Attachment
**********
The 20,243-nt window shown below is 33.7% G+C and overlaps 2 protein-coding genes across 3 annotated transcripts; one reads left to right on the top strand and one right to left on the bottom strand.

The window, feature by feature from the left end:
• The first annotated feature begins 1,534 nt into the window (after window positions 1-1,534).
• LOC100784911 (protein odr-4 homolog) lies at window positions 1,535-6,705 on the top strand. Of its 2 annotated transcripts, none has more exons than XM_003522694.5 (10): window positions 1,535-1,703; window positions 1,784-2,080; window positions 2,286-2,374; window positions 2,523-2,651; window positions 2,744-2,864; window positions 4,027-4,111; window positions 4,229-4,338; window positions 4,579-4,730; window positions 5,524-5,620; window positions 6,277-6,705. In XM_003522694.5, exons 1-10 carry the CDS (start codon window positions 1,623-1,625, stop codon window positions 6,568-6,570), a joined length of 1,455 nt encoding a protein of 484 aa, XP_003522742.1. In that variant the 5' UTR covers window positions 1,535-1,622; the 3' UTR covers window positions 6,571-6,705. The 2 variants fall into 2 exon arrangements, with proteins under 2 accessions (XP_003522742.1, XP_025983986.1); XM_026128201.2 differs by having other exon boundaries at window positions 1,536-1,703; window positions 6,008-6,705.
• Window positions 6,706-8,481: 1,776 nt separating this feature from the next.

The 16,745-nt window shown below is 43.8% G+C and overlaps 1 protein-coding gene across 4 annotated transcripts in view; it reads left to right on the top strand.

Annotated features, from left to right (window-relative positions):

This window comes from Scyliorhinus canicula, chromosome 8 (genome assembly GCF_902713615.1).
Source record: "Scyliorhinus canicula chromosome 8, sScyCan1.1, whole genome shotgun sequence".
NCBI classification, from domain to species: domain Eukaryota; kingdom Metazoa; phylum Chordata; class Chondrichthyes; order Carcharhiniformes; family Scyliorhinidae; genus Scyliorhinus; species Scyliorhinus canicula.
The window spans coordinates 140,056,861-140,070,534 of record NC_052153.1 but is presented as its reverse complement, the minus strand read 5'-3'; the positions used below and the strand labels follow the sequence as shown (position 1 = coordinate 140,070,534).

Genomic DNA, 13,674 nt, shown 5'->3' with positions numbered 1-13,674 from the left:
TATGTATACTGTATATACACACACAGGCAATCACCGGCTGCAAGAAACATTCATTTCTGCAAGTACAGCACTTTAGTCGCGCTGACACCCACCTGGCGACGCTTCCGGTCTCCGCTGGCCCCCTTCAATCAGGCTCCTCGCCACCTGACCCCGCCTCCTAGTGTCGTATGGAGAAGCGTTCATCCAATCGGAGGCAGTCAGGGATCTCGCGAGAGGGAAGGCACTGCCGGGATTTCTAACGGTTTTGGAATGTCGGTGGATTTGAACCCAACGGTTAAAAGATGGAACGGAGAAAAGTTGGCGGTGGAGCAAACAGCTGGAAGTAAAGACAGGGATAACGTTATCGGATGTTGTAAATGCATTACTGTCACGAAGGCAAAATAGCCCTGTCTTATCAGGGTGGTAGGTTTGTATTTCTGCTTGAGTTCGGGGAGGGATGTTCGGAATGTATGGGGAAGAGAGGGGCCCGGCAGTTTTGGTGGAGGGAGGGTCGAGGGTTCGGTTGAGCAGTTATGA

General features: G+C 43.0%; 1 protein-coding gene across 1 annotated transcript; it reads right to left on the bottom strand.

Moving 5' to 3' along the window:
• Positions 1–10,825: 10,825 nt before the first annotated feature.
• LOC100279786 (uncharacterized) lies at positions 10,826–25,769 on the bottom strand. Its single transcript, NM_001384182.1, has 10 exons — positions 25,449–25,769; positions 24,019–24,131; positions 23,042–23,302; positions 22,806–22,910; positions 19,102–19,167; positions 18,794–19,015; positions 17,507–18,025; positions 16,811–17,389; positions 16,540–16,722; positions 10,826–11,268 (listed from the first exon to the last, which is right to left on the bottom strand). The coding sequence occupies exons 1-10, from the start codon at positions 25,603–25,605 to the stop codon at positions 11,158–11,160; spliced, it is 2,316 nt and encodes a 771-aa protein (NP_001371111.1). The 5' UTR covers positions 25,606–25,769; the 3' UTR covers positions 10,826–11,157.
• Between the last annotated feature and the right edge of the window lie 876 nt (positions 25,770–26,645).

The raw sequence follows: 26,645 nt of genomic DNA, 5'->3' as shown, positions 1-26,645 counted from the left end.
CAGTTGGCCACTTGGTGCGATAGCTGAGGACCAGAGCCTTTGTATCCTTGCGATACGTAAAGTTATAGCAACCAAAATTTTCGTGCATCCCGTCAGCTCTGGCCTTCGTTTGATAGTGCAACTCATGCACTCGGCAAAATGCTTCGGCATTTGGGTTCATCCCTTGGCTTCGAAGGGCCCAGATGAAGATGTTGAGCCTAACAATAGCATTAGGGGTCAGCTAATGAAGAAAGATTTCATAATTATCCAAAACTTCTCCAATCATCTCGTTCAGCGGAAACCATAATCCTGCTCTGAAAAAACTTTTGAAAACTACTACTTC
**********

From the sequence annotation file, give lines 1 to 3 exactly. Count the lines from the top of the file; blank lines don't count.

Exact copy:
The 20,243-nt window shown below is 33.7% G+C and overlaps 2 protein-coding genes across 3 annotated transcripts; one reads left to right on the top strand and one right to left on the bottom strand.

The window, feature by feature from the left end:
• The first annotated feature begins 1,534 nt into the window (after window positions 1-1,534).